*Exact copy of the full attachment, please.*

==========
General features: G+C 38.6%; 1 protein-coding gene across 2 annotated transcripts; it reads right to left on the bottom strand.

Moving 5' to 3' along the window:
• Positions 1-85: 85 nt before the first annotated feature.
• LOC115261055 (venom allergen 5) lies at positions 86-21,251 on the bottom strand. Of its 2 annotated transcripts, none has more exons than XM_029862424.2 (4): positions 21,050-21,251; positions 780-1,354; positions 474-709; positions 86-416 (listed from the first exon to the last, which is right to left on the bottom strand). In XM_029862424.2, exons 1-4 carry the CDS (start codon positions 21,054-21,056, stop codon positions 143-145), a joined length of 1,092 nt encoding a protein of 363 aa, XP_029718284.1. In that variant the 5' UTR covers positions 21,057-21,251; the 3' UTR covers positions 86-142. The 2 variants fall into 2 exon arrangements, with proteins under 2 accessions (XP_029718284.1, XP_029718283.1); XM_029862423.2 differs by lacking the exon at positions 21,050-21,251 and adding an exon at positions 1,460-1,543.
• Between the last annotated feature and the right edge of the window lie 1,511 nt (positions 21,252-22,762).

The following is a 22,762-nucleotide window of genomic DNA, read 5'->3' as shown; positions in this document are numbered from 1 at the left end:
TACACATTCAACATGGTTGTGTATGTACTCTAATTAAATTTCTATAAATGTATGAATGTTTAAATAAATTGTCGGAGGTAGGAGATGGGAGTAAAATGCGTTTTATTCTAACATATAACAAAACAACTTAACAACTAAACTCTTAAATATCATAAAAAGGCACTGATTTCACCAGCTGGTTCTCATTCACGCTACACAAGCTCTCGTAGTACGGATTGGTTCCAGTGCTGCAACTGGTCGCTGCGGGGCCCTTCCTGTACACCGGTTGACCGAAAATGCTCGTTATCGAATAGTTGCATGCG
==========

General features: G+C 38.6%; 1 protein-coding gene across 2 annotated transcripts; it reads right to left on the bottom strand.

Moving 5' to 3' along the window:
• Positions 1-85: 85 nt before the first annotated feature.
• LOC115261055 (venom allergen 5) lies at positions 86-21,251 on the bottom strand. Of its 2 annotated transcripts, none has more exons than XM_029862424.2 (4): positions 21,050-21,251; positions 780-1,354; positions 474-709; positions 86-416 (listed from the first exon to the last, which is right to left on the bottom strand). In XM_029862424.2, exons 1-4 carry the CDS (start codon positions 21,054-21,056, stop codon positions 143-145), a joined length of 1,092 nt encoding a protein of 363 aa, XP_029718284.1. In that variant the 5' UTR covers positions 21,057-21,251; the 3' UTR covers positions 86-142. The 2 variants fall into 2 exon arrangements, with proteins under 2 accessions (XP_029718284.1, XP_029718283.1); XM_029862423.2 differs by lacking the exon at positions 21,050-21,251 and adding an exon at positions 1,460-1,543.
• Between the last annotated feature and the right edge of the window lie 1,511 nt (positions 21,252-22,762).

The following is a 22,762-nucleotide window of genomic DNA, read 5'->3' as shown; positions in this document are numbered from 1 at the left end:
TACACATTCAACATGGTTGTGTATGTACTCTAATTAAATTTCTATAAATGTATGAATGTTTAAATAAATTGTCGGAGGTAGGAGATGGGAGTAAAATGCGTTTTATTCTAACATATAACAAAACAACTTAACAACTAAACTCTTAAATATCATAAAAAGGCACTGATTTCACCAGCTGGTTCTCATTCACGCTACACAAGCTCTCGTAGTACGGATTGGTTCCAGTGCTGCAACTGGTCGCTGCGGGGCCCTTCCTGTACACCGGTTGACCGAAAATGCTCGTTATCGAATAGTTGCATGCG